Editor’s Notes (November 2020)

Each month, content gets updated on the Pre-War Cards site. However, while you see the regular articles that are posted, plenty of stuff is always being added behind the scenes. Much of this has to do with the updating of set descriptions and checklists in the database and each month, I’ll be posting to alert you to stuff that has been added or updated from the previous month.

 Here are the items added/updated from the past month.

Deja vu, anyone?

Another pretty slow month last month but I’m hoping to make that change in November. Just like last month, the biggest piece of news to me is that the Honus Wagner T206 card continues to set records.

I don’t want to sound like a broken record here. Lots of cards, after all, are up across the board and we’re seeing record prices for just about everything these days. The landscape is just much different for collectors these days than it was even five years ago when cards were still valuable but much more affordable.

But the Wagner card is special because, pound for pound, it’s the most valuable card in the hobby. And while the Trout SuperFractor is the most expensive card ever sold, we haven’t seen the most expensive Wagner sold in more than four years. That one could certainly sell for more and even if it did not, as a modest PSA 5 (MC), it’s still pound for pound a more valuable card given that the Trout card was graded nearly perfect.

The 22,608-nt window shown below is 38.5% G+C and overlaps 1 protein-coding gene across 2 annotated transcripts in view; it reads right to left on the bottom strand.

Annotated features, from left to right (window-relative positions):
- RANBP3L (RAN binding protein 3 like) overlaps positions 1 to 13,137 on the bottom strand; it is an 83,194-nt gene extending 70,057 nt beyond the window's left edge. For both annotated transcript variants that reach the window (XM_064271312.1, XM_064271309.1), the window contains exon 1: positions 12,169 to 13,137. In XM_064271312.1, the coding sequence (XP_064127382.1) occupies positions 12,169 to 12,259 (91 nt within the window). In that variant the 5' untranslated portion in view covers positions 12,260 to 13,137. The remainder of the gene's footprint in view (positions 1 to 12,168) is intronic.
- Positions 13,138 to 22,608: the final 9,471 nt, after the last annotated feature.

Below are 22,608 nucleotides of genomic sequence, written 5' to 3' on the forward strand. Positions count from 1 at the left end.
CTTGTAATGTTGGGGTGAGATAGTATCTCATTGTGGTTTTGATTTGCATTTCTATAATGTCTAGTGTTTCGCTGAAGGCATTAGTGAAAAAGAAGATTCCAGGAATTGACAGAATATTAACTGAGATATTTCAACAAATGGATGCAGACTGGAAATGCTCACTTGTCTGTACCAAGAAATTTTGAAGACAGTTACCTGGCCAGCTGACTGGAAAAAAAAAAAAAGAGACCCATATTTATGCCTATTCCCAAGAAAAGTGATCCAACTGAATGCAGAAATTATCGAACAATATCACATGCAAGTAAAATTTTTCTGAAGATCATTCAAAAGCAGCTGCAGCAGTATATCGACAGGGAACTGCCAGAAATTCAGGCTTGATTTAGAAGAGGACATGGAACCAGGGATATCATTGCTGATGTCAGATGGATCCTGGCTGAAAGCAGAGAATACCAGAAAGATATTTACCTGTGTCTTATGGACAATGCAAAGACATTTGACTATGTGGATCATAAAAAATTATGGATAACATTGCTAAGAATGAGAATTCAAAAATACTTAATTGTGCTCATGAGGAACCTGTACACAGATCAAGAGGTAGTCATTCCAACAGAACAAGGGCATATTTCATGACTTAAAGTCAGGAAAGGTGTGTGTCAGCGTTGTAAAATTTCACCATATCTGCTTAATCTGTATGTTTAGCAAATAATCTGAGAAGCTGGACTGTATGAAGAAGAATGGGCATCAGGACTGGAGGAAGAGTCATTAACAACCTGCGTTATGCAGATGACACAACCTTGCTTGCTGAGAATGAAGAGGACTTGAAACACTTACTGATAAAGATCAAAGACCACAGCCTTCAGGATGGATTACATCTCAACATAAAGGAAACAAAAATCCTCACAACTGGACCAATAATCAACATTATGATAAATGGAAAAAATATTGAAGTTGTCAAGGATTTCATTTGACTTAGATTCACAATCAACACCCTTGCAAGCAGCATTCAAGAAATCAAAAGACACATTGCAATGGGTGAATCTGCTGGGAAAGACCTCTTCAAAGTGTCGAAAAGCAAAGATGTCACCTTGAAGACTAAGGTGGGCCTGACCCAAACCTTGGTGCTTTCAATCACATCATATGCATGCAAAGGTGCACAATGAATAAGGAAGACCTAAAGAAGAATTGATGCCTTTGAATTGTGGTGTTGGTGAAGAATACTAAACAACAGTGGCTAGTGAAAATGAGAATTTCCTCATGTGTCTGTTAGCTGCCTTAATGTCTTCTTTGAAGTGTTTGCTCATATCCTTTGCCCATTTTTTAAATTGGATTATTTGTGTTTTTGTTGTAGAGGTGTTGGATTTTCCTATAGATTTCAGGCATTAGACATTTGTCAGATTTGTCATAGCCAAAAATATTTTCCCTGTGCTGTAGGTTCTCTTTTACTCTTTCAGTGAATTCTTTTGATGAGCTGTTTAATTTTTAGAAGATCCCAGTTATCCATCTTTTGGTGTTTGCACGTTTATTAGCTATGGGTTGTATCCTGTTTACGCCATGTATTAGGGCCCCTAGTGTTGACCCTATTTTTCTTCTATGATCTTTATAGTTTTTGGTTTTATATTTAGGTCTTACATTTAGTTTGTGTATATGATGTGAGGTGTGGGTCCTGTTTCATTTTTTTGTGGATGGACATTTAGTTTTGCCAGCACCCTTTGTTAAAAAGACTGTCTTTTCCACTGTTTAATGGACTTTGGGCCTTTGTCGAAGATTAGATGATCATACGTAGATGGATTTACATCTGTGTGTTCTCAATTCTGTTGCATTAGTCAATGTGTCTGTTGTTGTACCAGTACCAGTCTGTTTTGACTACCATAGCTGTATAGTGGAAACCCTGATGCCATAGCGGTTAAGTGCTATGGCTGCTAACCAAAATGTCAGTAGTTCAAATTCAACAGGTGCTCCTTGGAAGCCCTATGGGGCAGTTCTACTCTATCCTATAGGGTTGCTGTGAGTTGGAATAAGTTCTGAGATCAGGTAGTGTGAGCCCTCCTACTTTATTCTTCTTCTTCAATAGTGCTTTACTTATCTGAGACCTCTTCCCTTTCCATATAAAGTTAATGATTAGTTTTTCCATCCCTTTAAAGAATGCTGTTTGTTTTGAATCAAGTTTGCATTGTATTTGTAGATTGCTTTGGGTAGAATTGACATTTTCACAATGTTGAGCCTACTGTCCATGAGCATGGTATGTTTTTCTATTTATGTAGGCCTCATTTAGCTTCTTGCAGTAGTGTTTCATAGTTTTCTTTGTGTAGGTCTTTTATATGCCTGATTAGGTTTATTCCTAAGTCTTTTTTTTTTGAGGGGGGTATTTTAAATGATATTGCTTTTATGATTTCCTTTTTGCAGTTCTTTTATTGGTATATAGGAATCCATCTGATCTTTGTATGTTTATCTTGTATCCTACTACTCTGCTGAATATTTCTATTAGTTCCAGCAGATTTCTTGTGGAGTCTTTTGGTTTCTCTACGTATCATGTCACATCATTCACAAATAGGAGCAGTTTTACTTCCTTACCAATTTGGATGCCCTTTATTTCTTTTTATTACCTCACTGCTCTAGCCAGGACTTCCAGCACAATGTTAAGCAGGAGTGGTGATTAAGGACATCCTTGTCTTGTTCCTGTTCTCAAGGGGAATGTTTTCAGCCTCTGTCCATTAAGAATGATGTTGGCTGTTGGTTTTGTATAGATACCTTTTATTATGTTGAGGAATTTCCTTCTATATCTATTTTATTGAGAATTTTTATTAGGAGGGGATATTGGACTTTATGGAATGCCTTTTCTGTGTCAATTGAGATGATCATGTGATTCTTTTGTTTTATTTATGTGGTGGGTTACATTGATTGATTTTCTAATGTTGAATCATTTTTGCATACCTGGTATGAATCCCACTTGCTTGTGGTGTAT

We saw Wagner break two more records this month. First, a PSA 1 sold for more than $1.4 million, shattering the record for the card in that same grade by more than $250,000. That, I mentioned in the article, is notable because the last record was just set about two months ago. It’s just a reminder that, right now, cards remain very, very hot.

Another reminder? Well, an even bigger Wagner record was broken as a very modest PSA 3 was auctioned and is now the most expensive Wagner that’s ever been sold. The card sold for $3.25 million, breaking the previous record of $3.1 million set back in 2016. As I mentioned above, that means the PSA 5 (MC) would almost certainly sell for more and, in my opinion, even surpass the $3.9 million Trout SuperFractor card. This PSA 3 that just sold, as I wrote at the time, looks much closer to a PSA 1.5 or even a PSA 1.

The shortprinted Wagner T206 card continues to make news and break records.

A few sets were added to the site this month as well — you’ll find those below.

New Sets Added

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